To the southward, whence Budd Hankinson had ridden, several horsemen were in sight, coming from the direction of the cattle-ranges. They were approaching at a walk, something they would not do unless serious cause existed.

The messenger had been sent ahead to break the news to the sad and anxious hearts.

"Budd," she said, "you have not told us about father."

"Why, yes, my dear," interposed her mother, as if to shut out all evil tidings; "nothing has happened to him."

"Wal, I'm sorry to say that he has been hurt worse than Fred," was the alarming response, accompanied by a deep sigh.

"How bad? How much worse? Tell us, tell us," insisted the wife.

"Thar's no use of denyin' that he got it bad; fact is he couldn't have been hit harder."

The distressed fellow was so worked up that he turned his head and looked over his shoulder, as if to avoid those yearning eyes fixed upon him. That aimless glance revealed the approaching horsemen and nerved him with new courage.

"Now, Mrs. Whitney and Jennie, you must be brave. Bear it as he would bear the news about you and Fred if he was—alive!"

A shriek accompanied the words of the cowman, and Jennie caught her mother in time to save her from falling. Her own heart was breaking, but she did her utmost, poor thing, to cheer the one to whom the sunlight of happiness could never come again.

"There, mother, try to bear it. We have Fred left to us, and I am with you. God will not desert us."

Hugh Whitney had never spoken after that first interchange of volleys with the rustlers. He died bravely at the post of duty and was tenderly borne homeward, where he was given a decent burial, his grave bedewed not only by the tears of the stricken widow and children, but by those of the stern, hardy cowmen to whom he had been an employer as kind and indulgent as he was brave.

A few paragraphs are necessary to explain the incidents that follow.

Wherever cattlemen have organized outfits and located ranches cattle-thieves have followed, and fierce fighting has resulted. These men are known as "rustlers." The late troubles caused cattle and horse-thieves to unite against the legitimate owners, and the name now includes both classes of evil-doers. The troubles in Wyoming were the results of the efforts of the Wyoming State Live Stock Association to put a check upon rustlers who are tempted to steal by the vast profits afforded.

At the time the Association was formed the rustlers were few in number, and confined their acts to branding the mavericks or unbranded yearlings with their own brands. They did not act in concert, and since the laws of the State require every brand to be registered, in order to establish ownership, the rustlers had as much right to their own brands as the legitimate cowmen. As long as the mavericks were not openly branded there was no means of stopping them.

It happens quite often that the round-up fails to gather in all the cattle. The mavericks are allowed to go to the outfit with whose cattle they have run, and that outfit puts its own brand on them.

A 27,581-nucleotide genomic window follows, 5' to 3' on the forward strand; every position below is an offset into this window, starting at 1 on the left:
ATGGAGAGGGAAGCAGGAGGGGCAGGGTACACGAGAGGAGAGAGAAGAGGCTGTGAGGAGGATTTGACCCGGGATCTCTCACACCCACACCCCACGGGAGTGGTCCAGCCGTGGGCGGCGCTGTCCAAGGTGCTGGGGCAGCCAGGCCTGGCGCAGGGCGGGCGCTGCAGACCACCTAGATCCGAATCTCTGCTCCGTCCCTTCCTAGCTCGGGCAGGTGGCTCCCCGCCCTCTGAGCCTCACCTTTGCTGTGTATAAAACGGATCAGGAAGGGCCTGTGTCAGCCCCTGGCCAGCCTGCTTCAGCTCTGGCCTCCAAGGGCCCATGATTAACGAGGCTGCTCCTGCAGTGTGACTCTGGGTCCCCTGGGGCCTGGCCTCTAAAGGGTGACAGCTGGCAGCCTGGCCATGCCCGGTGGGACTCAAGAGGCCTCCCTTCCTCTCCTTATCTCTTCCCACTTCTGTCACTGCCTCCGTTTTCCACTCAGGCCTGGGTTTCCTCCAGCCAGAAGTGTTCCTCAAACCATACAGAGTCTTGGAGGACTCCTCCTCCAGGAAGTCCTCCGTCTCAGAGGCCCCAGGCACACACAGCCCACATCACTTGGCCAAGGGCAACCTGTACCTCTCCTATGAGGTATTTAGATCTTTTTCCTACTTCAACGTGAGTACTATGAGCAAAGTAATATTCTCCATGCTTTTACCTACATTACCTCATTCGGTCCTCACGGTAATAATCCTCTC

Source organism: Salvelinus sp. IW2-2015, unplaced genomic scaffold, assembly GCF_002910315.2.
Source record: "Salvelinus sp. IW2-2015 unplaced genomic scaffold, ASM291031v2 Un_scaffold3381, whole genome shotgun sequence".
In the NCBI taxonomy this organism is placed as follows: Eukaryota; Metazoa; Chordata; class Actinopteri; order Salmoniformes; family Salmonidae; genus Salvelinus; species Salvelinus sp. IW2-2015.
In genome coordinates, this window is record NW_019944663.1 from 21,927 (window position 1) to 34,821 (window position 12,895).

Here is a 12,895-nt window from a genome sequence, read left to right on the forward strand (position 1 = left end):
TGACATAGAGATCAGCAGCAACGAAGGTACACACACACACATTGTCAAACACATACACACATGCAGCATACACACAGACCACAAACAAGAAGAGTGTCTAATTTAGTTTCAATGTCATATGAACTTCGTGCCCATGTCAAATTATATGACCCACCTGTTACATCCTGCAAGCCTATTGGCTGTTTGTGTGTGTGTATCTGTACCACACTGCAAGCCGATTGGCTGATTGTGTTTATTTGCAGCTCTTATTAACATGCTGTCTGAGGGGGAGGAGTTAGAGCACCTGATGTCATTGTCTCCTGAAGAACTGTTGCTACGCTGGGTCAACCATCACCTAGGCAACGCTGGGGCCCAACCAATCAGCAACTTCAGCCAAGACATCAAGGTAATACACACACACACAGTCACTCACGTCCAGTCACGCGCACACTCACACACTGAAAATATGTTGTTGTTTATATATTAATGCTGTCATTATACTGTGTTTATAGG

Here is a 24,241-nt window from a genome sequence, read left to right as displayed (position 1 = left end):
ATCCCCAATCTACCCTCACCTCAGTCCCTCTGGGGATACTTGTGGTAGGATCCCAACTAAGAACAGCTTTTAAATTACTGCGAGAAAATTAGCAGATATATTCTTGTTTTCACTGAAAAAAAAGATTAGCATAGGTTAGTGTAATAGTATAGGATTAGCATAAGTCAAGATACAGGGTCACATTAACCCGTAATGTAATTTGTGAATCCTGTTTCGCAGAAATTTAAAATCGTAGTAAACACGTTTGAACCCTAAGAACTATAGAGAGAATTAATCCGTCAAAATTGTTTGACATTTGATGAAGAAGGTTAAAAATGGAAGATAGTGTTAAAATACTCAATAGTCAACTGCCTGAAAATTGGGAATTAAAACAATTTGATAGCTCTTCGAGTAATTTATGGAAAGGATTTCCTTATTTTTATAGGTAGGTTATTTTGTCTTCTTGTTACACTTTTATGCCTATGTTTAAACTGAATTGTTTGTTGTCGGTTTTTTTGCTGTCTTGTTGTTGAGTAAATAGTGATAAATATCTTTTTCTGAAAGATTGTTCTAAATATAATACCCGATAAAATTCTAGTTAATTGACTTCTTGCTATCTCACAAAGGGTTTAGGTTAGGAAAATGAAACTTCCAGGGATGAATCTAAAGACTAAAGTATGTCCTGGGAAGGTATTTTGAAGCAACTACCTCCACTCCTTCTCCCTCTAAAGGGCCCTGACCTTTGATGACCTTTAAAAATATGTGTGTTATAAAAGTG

The rustlers grew more daring as their numbers increased, and, instead of confining their operations to the mavericks, began altering brands. Not only that, but they were often bold enough to leave the old brand and burn a new one and forge a bill of sale.

The rustlers were generally the owners of small ranches, or cowboys who had a few head of cattle on the range or running with some rancher's stock. The Association made a rule that no cow outfit should employ a cowman that had been guilty of branding a maverick, or of helping the rustlers, or of working with or for them. A blacklist was kept of such cowmen, with the result that a good many were unable to get employment from the Association outfits and were compelled to become rustlers themselves.

The association of rustlers became desperate because of the serious check given them by the Live Stock Association, which placed its inspectors at all the cattle-markets, Omaha, Chicago, St. Louis, Kansas City and St. Paul. Every shipment of cattle was closely inspected, and if it came from a rustler he was obliged to prove his title to each steer, or they were confiscated and the proceeds sent to the owner of the brand. Sometimes a legal proof of ownership would not be accepted, for the owners were determined to stamp out the rustling business.

Deprived by this means of a market for their hoof cattle, the rustlers were compelled to butcher their cattle or drive to Montana. The latter recourse was not only difficult and dangerous, but there was no certainty of a market when accomplished, as the Live Stock Association kept a vigilant watch on all Wyoming cattle.

The other scheme was unsatisfactory, but it was all that was left to the rustlers. They employed a number of butchers at Buffalo to do their killing for them, but even then they were not sure of always getting their meat marketed.